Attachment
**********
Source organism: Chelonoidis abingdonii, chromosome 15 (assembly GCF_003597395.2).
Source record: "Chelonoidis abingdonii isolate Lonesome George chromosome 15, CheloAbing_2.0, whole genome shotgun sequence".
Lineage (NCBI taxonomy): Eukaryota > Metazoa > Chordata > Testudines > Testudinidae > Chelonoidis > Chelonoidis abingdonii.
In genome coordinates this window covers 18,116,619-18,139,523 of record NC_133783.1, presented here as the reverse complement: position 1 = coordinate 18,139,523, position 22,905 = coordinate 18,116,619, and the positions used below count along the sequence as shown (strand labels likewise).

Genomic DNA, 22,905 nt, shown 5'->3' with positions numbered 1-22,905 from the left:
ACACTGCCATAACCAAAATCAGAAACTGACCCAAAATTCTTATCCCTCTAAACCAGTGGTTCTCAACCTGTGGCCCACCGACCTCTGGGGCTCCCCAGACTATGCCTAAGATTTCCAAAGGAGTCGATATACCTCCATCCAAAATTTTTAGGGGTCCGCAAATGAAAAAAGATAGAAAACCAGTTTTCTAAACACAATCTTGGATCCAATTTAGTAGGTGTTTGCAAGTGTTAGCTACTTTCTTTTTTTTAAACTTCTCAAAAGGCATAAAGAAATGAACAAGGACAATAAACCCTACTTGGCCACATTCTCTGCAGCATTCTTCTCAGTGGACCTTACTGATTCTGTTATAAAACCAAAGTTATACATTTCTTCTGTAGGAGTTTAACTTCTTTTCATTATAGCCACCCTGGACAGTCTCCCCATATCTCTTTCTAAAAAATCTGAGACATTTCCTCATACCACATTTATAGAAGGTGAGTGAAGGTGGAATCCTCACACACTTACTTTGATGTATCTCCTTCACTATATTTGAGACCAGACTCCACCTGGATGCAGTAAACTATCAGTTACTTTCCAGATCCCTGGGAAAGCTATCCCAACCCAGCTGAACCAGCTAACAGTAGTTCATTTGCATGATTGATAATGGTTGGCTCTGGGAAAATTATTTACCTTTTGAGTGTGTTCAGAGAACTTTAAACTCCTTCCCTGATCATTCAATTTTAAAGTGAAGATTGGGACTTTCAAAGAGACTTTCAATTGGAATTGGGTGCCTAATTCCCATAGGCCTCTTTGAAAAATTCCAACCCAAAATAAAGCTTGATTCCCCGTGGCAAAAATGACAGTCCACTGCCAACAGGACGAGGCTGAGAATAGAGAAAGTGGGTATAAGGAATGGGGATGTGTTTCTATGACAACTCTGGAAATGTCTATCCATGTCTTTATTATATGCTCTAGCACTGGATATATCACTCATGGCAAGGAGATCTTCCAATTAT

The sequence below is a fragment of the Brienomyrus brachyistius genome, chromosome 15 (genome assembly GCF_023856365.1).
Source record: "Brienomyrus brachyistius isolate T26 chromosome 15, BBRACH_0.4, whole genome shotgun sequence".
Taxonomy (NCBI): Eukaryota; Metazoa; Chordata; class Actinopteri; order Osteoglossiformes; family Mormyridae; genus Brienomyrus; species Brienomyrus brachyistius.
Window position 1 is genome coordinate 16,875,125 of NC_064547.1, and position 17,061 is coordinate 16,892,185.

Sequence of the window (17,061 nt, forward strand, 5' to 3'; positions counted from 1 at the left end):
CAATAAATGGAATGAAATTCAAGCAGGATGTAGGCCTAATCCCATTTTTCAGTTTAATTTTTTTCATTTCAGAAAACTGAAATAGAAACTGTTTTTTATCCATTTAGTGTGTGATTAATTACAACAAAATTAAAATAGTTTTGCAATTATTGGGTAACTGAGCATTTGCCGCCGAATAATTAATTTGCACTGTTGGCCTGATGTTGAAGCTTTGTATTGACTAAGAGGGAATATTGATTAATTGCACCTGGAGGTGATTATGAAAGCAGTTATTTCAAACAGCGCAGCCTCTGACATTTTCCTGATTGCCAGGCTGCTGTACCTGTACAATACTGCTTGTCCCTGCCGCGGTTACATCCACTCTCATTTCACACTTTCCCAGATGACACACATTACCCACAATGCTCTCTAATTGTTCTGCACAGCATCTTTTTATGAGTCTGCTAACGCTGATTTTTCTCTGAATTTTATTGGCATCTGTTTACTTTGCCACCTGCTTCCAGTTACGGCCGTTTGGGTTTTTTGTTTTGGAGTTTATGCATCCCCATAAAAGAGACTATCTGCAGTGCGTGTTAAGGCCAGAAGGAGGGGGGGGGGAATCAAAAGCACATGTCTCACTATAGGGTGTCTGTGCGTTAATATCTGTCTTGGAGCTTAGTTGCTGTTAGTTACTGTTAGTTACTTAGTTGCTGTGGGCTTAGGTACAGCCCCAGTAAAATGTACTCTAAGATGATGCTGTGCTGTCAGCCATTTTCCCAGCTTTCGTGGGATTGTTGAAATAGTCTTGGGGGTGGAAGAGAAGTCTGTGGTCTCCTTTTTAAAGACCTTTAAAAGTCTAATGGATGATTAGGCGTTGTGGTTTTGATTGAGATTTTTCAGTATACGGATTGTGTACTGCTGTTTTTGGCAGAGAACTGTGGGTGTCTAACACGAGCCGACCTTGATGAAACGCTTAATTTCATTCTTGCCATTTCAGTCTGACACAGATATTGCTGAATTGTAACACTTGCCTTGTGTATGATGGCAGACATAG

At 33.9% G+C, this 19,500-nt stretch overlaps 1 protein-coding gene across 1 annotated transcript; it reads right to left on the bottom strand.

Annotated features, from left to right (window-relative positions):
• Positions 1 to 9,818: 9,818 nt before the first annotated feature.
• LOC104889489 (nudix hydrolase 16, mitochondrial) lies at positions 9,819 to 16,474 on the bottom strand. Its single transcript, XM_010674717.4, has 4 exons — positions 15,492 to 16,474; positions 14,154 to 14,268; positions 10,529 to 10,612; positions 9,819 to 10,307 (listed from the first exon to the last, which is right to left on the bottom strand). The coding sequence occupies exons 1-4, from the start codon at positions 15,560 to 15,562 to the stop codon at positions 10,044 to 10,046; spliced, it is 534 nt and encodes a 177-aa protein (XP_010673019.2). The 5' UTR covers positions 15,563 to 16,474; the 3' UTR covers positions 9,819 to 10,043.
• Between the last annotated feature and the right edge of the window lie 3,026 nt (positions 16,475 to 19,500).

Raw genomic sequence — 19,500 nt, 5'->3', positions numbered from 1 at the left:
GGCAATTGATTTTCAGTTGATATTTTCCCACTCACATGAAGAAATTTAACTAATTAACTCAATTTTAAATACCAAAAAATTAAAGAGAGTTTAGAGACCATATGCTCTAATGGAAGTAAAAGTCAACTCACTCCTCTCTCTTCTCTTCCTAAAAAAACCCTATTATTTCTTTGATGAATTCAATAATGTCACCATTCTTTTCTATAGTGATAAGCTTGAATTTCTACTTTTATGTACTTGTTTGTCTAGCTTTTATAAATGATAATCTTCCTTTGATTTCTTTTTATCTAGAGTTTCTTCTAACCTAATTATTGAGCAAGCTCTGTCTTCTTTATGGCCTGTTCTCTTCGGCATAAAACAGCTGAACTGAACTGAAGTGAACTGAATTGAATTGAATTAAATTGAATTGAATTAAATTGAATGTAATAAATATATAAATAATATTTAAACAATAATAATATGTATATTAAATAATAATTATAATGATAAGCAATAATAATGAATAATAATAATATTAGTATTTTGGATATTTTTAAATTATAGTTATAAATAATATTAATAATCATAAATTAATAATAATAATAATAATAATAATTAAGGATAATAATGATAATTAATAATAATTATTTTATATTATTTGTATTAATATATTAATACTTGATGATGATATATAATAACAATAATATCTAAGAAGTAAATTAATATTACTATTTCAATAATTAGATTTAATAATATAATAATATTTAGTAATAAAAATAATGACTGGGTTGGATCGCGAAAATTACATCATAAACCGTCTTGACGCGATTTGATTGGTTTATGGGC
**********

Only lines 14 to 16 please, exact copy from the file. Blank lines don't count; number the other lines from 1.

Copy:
Annotated features, from left to right (window-relative positions):
• Positions 1 to 9,818: 9,818 nt before the first annotated feature.
• LOC104889489 (nudix hydrolase 16, mitochondrial) lies at positions 9,819 to 16,474 on the bottom strand. Its single transcript, XM_010674717.4, has 4 exons — positions 15,492 to 16,474; positions 14,154 to 14,268; positions 10,529 to 10,612; positions 9,819 to 10,307 (listed from the first exon to the last, which is right to left on the bottom strand). The coding sequence occupies exons 1-4, from the start codon at positions 15,560 to 15,562 to the stop codon at positions 10,044 to 10,046; spliced, it is 534 nt and encodes a 177-aa protein (XP_010673019.2). The 5' UTR covers positions 15,563 to 16,474; the 3' UTR covers positions 9,819 to 10,043.